WHOI scientists/engineers secure funds to help commercialize their ropeless lobster pot to the public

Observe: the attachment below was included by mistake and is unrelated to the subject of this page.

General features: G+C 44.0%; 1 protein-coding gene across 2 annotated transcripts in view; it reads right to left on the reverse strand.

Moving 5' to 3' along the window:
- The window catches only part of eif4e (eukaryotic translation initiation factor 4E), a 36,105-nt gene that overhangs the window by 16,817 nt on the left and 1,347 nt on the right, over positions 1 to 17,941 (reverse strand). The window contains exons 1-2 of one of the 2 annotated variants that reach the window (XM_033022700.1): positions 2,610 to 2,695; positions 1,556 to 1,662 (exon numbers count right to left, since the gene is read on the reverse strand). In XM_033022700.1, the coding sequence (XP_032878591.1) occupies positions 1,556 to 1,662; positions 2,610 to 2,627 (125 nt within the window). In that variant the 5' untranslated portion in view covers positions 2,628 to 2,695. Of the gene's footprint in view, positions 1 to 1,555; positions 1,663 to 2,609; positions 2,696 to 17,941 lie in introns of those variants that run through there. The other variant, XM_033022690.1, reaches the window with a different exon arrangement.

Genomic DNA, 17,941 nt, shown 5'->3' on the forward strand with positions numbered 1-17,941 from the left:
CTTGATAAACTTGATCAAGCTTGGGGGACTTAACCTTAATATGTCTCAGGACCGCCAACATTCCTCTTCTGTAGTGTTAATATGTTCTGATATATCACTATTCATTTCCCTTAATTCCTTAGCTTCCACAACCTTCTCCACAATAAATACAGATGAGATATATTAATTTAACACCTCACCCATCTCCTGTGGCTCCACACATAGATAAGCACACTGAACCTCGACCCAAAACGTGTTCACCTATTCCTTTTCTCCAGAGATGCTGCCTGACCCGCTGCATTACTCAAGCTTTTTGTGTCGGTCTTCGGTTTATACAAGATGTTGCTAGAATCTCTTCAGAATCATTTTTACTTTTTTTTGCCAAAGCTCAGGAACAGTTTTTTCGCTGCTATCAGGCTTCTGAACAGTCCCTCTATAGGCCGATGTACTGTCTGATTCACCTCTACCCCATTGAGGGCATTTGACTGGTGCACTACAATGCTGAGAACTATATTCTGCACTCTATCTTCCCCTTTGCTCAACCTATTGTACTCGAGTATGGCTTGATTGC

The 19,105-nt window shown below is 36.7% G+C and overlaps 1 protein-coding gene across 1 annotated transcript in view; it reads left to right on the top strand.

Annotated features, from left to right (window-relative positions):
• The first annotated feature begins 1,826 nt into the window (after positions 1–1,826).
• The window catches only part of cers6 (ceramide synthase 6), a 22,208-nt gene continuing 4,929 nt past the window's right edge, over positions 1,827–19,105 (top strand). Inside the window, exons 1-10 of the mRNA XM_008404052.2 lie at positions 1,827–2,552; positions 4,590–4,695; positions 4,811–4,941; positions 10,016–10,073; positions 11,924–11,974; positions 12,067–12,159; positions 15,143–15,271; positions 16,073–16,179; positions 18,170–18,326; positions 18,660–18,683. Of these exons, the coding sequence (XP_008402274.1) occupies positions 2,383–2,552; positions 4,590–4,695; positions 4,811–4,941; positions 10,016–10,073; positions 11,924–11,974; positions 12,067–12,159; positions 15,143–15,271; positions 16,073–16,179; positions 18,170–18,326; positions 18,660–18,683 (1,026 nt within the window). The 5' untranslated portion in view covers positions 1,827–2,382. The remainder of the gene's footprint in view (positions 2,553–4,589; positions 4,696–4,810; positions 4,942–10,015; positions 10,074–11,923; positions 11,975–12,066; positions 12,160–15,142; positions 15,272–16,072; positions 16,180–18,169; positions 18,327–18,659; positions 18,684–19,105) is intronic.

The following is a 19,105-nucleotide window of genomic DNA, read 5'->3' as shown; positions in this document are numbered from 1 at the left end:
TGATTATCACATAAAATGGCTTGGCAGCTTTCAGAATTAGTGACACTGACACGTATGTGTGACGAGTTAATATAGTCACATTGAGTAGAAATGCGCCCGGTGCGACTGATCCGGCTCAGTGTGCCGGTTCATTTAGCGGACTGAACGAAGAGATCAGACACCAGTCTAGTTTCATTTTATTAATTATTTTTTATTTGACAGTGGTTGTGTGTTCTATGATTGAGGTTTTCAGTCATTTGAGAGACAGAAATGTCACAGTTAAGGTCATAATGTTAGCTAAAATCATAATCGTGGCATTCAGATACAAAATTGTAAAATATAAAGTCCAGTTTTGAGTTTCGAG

Jim Partan and Keenan Ball had an idea for a way to deploy deep-water lobster traps that could help prevent whale entanglements and potentially reopen closed fishing areas off the New England coast. The Woods Hole Oceanographic Institution engineers even had a prototype in hand: a 340-pound, 42-inch-high spindle that would attach to lobster traps and keep fishing line underwater until the gear was ready to be retrieved. What they didn’t have was any funding to bring the spindle out of their their cramped Smith Laboratory workspace to do field testing, a vital step before they could put it on a fishing boat for a trial run. A few years ago, that might have been where their story ended. But thanks to a new initiative within the world-renowned oceanographic research nonprofit, the duo have not only some funding but some logistical support to help their vision for a so-called ropeless lobster trap get to sea. Read the story here, with two more images 11:53

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